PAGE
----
Gut Instinct: Hunger at 35,000 Feet

Trapped on a flight to San Fran with no food and a drunk, flirtatious neighbor

Every time I board a plane and belt in my jiggly belly, I’m convinced I’ll be killed.

Perhaps, I think, as the plane hastens down a runway, I’ll be charbroiled in a fiery explosion. Maybe I’ll be blown to ground-beef bits in a mid-air collision. Or the metal bird will crash into an ocean. My lungs will fill with water as I thrash spastically, deathly aware that I could’ve survived if only I listened to that stewardess’s safety speech.

I’m fatally resigned to my potential fatality. When turbulence bucks the plane like a rodeo bull, I don’t wail like a slasher-flick scream queen; instead, I grab my barf bag and thank heavens I cleared my porn cache off my home computer, preventing my parents from discovering a bookmark for

Last week, I flew to San Francisco to visit several friends who’ve exchanged breakneck New York for bong-hitting California. Upon surviving takeoff, I reclined my seat and eagerly awaited Delta’s snack service. Seriously. The airline recently unveiled edibles like hummus and chicken salads devised by chef Todd English, formerly of Midtown’s lamentably named—and rapidly shuttered—English Is Italian.

It was 9 a.m. My belly grumbled for English’s croissant stuffed with turkey bacon, cheddar and apple slices ($6) or maybe a chicken parm on a ciabatta roll ($8).

“What do you have?” I asked a flight attendant. Her wide-load rump smacked my elbow whenever she shuffled past.


“We’re sold out.”

“But I’m hungry.” I pointed to my tummy. It was ready to revolt like some breakaway Baltic state.

“Well,” she said, rifling through her wheeled feeding trough, “we have Clif Mojo bars for $2.”

I resigned myself to chewing this stale rectangle of honey-roasted peanuts, pretzels, crunchy soy crisps and peanut butter. It was filling, but so is cardboard. Beside me, a Taiwanese businessman wearing wire-rim glasses also ordered the Mojo.

“Is this food?” he asked.

“Sort of.”

He bit. His brow wrinkled. “I need a drink,” he said, extending an index finger at the stewardess.

If he craved cocktails, he was riding the right plane: Cindy Crawford humper Rande Gerber created Delta’s new in-flight drinks, including cosmos, pomegranate martinis and the “mile-high” mojito. They’re priced to pound at an insanely reasonable $5 apiece. You know these are strange times when it’s cheaper to purchase a round-trip ticket and party in the friendly skies than hit a NYC nightclub.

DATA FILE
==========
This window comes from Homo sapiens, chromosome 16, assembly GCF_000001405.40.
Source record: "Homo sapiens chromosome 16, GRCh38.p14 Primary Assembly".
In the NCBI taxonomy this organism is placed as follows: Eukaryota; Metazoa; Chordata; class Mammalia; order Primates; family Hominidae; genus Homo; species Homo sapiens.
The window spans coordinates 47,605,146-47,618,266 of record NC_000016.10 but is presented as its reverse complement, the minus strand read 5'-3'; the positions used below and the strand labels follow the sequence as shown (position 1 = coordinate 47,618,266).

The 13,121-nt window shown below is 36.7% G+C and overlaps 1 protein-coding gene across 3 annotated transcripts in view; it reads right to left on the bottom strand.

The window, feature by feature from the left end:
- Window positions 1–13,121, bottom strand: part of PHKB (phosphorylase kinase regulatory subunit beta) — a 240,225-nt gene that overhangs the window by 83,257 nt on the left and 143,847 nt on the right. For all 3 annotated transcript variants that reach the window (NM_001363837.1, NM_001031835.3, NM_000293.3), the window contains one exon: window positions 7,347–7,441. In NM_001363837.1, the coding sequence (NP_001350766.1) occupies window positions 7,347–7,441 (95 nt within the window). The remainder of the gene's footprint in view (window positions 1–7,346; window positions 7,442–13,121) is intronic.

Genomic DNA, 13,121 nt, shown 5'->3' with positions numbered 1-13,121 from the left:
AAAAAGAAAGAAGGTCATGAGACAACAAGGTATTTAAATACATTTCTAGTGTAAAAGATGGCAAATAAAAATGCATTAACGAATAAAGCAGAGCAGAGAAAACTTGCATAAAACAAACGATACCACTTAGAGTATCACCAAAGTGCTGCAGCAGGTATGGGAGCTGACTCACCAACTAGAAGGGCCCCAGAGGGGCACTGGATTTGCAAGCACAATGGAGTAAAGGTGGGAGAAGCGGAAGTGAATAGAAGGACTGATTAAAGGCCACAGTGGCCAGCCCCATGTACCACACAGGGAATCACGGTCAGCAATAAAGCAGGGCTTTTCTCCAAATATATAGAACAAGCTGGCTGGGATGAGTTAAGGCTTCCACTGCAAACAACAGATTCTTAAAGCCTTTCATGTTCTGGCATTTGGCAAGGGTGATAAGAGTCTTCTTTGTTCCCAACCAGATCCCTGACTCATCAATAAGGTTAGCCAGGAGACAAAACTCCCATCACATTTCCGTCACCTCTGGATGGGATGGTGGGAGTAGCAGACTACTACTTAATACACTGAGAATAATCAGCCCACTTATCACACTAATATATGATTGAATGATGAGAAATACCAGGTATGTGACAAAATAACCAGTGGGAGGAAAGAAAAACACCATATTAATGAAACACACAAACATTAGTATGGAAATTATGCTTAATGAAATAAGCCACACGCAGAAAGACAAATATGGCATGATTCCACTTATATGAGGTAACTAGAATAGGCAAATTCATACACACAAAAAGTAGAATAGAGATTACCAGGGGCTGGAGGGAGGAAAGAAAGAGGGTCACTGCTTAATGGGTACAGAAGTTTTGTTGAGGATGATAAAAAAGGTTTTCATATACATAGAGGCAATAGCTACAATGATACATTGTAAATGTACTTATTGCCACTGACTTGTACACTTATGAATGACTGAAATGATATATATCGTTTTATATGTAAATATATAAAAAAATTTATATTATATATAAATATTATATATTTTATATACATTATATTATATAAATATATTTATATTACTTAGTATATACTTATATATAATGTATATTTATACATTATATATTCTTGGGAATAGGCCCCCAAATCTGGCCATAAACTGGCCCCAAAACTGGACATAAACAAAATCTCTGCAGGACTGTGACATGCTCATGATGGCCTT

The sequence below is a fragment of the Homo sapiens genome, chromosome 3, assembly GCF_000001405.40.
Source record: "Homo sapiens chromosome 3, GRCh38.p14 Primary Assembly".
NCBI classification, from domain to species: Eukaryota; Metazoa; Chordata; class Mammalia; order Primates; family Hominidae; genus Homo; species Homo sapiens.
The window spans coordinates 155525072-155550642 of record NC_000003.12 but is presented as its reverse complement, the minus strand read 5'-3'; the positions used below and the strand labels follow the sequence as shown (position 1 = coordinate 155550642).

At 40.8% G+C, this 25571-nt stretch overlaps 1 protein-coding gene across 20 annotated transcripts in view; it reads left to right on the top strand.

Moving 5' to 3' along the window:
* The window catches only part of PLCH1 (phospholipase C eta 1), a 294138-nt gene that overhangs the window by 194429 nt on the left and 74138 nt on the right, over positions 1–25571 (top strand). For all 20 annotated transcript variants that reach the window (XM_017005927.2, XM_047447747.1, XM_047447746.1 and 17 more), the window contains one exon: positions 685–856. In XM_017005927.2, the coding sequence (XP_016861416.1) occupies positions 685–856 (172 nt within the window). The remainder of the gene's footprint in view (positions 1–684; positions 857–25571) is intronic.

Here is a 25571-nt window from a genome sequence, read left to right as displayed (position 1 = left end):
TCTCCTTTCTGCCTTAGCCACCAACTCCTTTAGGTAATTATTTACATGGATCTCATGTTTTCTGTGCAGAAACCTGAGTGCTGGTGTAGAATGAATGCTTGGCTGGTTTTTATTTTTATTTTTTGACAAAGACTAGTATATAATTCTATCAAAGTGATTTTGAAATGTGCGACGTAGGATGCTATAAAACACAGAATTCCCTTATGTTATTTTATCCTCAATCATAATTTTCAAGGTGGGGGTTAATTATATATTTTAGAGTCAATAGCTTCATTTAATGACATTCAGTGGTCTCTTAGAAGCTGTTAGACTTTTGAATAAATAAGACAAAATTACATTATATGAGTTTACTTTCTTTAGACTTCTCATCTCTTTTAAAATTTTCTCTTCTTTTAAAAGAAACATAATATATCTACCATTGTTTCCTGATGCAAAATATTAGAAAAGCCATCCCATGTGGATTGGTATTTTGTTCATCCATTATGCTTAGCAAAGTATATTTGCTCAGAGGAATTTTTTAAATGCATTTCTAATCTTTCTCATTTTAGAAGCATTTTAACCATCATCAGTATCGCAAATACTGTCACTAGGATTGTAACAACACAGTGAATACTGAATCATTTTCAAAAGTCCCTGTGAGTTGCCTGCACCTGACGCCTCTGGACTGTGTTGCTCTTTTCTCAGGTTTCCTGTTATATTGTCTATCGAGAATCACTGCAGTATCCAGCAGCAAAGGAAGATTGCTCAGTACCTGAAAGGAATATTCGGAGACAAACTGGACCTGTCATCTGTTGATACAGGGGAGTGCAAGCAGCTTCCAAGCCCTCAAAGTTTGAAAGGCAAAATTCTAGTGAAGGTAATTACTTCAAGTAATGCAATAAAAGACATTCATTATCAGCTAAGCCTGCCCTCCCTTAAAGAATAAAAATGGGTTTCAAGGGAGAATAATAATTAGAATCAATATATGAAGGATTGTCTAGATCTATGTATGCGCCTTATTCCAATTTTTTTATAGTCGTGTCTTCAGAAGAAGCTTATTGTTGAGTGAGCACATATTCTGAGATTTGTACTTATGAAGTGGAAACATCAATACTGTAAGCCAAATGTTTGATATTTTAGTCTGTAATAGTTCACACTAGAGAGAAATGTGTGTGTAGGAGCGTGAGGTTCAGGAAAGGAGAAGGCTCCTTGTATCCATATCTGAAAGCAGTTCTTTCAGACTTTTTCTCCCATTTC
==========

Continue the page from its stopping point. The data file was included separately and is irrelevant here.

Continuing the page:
My neighbor preferred Miller Lite.

“It makes me relaxed,” he explained.

“I hear you, my brother,” I said. I curtailed further conversation by withdrawing my laptop and stuffing my ears with headphones. I fingered away, filling the screen with pretentious adjectives like superlative, when my neighbor caressed my left elbow.

“You have very nice fingers,” he said.

“Thank you,” I said, examining my bitten-bloody nails and gnarled knuckles of a retired football player.

“I like watching you type,” he added, sipping his Miller Lite. He smiled.

“Thank…you,” I said, squirming like an earthworm. Was this a compliment? A come-on? A sexual kink? Would he slink to the bathroom, tipsy at 10 a.m., and enter the self-gratified mile-high club while envisioning my fluttering fingers? “I like typing,” I added, as flummoxed as a teenage girl receiving her first compliment from an older man.

He nodded and smiled, revealing incisors like yellow Chiclets, then he tilted his melon backward and drained his burp water in one great, greedy gulp. He ordered a second, which was also sucked down with a thirst contradicting the early hour. Perhaps my neighbor’s internal clock was calibrated to some far-off happy hour—a pleasant time of day to drink multiple beers and angle for a piece of ass.

My neighbor tapped my arm again. I tensed up, like when someone hugs me or says, “I love you.”

“I’m so sleepy,” he said, shutting his eyes and leaning forward. He passed out. The time was 10:34 a.m.

What remained of the flight passed in peanut-eating, magazine-thumbing silence, only broken by my neighbor’s infrequent snores. Finally, after five-plus hours airborne, the plane swooped into foggy San Francisco, smacking the runway with a heart-in-my-throat thud. I gathered my bags and sidestepped my still-dreaming neighbor, shuffling away to eat fried-pork tacos, guacamole-loaded burritos and other calorific West Coast wonders that will likely snuff me long before an airplane becomes my coffin.

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